When it comes to the division of marital property, or property acquired during marriage, Texas divides property in a manner that is considered just and right during a divorce. In other words, the courts in the state try to be as fair as possible when making property division determinations. As this is not always easy, the court must use their discretion to divide a marital estate, relying on several factors to help with their decision-making process.
Texas is a community property state, meaning that property and assets collected and purchased during marriage are considered jointly owned. Therefore, they are divided if the couple divorces. Marital property is considered separate, community, or mixed. Today, we will review what factors the court considers when determining what is just and right when dividing marital property.
Factors the Court Considers When Dividing Marital Property
The court has broad discretion when dividing marital property. Here is a list of some of the factors that may impact the court’s decision:
- Each spouse’s ability to support themselves
- Duration of the marriage
- If any spouse has exhibited bad behavior
- Each spouse’s age and physical and mental health
- Which spouse has custody of the children (if applicable)
- Value of the couple’s separate property
- Disparity of earning power between the spouses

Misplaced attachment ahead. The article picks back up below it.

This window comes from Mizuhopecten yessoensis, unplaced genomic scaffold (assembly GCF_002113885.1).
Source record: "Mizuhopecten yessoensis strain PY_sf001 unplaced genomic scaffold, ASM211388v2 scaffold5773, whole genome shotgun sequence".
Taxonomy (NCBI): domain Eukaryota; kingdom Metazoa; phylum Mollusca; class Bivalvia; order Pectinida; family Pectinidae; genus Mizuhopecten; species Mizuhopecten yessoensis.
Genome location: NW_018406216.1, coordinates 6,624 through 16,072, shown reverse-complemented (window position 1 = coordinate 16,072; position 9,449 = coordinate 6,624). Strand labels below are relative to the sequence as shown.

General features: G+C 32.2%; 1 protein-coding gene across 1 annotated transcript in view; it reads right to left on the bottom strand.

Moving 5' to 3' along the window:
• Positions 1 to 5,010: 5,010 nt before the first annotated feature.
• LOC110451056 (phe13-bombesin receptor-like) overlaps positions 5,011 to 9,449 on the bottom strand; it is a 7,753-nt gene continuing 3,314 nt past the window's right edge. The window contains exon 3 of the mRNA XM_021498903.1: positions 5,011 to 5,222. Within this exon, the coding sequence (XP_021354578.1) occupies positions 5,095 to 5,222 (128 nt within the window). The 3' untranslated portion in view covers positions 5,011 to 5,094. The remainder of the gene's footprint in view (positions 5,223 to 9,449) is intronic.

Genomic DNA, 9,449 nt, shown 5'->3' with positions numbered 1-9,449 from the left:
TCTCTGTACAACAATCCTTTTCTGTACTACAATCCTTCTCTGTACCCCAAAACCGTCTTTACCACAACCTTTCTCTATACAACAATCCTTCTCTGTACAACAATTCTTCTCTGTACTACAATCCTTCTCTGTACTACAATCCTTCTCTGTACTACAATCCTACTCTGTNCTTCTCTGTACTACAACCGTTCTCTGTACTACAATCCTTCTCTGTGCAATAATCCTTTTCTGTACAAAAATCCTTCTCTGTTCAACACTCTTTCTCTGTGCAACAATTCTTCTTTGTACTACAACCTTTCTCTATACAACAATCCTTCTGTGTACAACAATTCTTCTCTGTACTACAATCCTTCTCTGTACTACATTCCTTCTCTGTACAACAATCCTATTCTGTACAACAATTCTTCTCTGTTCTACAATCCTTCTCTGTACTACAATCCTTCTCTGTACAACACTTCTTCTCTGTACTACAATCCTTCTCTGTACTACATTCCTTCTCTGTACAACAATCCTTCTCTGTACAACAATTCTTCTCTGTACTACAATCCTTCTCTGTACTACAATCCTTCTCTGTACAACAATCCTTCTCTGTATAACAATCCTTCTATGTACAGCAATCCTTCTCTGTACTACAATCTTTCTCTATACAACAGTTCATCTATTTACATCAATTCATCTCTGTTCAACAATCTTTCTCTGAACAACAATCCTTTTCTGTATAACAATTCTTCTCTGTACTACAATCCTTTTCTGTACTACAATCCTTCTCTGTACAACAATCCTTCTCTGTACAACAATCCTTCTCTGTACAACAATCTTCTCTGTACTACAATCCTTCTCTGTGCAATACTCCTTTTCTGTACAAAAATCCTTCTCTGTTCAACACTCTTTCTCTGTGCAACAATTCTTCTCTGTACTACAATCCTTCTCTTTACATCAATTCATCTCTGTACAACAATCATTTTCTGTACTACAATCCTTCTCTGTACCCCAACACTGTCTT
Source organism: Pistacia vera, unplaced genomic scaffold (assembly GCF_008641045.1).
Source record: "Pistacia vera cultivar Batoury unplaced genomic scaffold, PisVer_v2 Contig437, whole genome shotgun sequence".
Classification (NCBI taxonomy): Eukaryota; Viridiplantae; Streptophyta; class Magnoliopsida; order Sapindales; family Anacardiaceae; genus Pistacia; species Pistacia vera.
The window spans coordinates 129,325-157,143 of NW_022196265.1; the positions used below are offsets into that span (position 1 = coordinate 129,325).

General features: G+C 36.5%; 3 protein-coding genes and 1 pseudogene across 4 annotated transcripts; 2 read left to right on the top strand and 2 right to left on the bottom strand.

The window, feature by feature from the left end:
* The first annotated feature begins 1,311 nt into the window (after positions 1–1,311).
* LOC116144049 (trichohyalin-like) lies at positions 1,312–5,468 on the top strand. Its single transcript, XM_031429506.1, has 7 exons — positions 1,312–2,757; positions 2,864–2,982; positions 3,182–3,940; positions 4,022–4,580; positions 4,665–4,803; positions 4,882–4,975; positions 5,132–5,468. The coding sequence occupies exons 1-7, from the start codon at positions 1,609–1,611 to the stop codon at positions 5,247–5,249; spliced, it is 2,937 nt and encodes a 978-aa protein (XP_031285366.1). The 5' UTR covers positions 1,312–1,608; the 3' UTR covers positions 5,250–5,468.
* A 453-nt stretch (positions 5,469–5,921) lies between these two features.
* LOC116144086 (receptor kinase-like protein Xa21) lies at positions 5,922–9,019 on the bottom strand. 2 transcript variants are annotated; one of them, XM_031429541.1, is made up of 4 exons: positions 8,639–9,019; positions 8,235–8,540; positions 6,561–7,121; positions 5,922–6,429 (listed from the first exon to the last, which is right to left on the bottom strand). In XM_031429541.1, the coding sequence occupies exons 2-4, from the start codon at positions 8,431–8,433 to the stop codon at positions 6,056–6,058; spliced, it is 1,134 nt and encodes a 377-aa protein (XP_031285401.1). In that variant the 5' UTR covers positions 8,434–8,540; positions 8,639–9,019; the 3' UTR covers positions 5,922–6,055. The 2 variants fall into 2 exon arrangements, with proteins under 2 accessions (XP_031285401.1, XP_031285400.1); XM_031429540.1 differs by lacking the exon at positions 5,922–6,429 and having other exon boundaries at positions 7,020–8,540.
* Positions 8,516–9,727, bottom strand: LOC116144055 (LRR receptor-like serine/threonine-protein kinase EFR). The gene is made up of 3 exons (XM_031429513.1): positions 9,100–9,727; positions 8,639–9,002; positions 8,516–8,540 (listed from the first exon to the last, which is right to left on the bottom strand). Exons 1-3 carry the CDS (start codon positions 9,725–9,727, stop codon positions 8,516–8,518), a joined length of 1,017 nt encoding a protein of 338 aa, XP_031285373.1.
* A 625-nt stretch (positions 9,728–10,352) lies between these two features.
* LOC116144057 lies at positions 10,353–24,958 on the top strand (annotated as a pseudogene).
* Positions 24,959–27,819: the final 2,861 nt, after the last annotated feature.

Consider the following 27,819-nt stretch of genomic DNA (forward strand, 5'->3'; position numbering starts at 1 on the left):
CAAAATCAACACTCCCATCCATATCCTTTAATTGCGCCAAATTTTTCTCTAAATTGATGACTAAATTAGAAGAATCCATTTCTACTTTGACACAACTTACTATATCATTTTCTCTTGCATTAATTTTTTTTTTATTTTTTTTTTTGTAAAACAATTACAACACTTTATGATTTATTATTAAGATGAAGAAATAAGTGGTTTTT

- Earning capacity of each spouse
- If one spouse was at fault for the dissolution of the marriage
- History of domestic violence or other inappropriate conduct
- Tax consequences of dividing the community estate
- Nature of the couple’s property
How the Court Divides Marital Property
The methods the court utilizes when dividing marital property are as follows:
Award a money judgement
If the court cannot make a fair judgement regarding property division, it can order that one spouse receive a money judgement from the other spouse. This typically happens when the community estate cannot be divided fairly by splitting the assets down the middle, to satisfy a claim for reimbursement, or to satisfy a claim for fraud on the community property.
Divide the property in a fair and just way
Per Texas law, this process does not require splitting each piece of property in half. Instead, the court will award individual items of property to each spouse in a manner that it deems fair. The court could award a piece of property to one spouse, order them to share ownership, or even divide the property into separate shared.
Order the property to be sold
Another option is for the court to order the couple to sell their community property and divide the proceeds equally. This is typically done when the other two options will not work or are determined to be impractical or unfair.
Valuing Marital Property
Before the court can divide marital property, a value must be assigned to all the couple’s assets and liabilities. The court will use what is known as fair market value and intrinsic value when doing this. Fair market value is the price the property will be when it is offered up for sale and applies to any form of property. A real estate appraiser’s services may be required during this stage.
If property has no fair market value, meaning there is no way to calculate its value, then the court will use its intrinsic value. The court may take certain factors into consideration such as the purchase price, replacement costs, condition of the property, and any other information related to the value of the property itself.
Schedule a consultation with our firm online or call us at (512) 768-9737 for assistance with your property division concerns.